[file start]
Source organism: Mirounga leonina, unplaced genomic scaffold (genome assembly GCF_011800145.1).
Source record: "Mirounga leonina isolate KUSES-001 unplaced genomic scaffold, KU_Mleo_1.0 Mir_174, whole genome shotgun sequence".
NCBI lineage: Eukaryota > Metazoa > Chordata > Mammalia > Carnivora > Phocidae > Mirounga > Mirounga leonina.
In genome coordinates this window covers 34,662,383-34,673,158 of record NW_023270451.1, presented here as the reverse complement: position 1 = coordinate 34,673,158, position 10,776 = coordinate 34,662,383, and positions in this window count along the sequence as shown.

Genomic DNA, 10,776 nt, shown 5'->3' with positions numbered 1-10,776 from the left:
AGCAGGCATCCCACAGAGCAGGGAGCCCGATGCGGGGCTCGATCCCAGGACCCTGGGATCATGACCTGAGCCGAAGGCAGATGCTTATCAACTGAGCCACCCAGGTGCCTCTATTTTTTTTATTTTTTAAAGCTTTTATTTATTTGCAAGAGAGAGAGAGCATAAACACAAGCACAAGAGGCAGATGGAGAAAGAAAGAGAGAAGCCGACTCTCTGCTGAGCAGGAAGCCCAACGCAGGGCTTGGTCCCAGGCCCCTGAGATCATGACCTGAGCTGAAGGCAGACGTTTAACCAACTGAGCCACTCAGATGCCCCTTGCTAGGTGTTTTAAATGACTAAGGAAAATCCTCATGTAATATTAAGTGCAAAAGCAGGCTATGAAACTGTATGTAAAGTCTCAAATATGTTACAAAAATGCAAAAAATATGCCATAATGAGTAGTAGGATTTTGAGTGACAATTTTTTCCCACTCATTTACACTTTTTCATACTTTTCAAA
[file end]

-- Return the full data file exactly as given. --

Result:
Source organism: Mirounga leonina, unplaced genomic scaffold (genome assembly GCF_011800145.1).
Source record: "Mirounga leonina isolate KUSES-001 unplaced genomic scaffold, KU_Mleo_1.0 Mir_174, whole genome shotgun sequence".
NCBI lineage: Eukaryota > Metazoa > Chordata > Mammalia > Carnivora > Phocidae > Mirounga > Mirounga leonina.
In genome coordinates this window covers 34,662,383-34,673,158 of record NW_023270451.1, presented here as the reverse complement: position 1 = coordinate 34,673,158, position 10,776 = coordinate 34,662,383, and positions in this window count along the sequence as shown.

Genomic DNA, 10,776 nt, shown 5'->3' with positions numbered 1-10,776 from the left:
AGCAGGCATCCCACAGAGCAGGGAGCCCGATGCGGGGCTCGATCCCAGGACCCTGGGATCATGACCTGAGCCGAAGGCAGATGCTTATCAACTGAGCCACCCAGGTGCCTCTATTTTTTTTATTTTTTAAAGCTTTTATTTATTTGCAAGAGAGAGAGAGCATAAACACAAGCACAAGAGGCAGATGGAGAAAGAAAGAGAGAAGCCGACTCTCTGCTGAGCAGGAAGCCCAACGCAGGGCTTGGTCCCAGGCCCCTGAGATCATGACCTGAGCTGAAGGCAGACGTTTAACCAACTGAGCCACTCAGATGCCCCTTGCTAGGTGTTTTAAATGACTAAGGAAAATCCTCATGTAATATTAAGTGCAAAAGCAGGCTATGAAACTGTATGTAAAGTCTCAAATATGTTACAAAAATGCAAAAAATATGCCATAATGAGTAGTAGGATTTTGAGTGACAATTTTTTCCCACTCATTTACACTTTTTCATACTTTTCAAA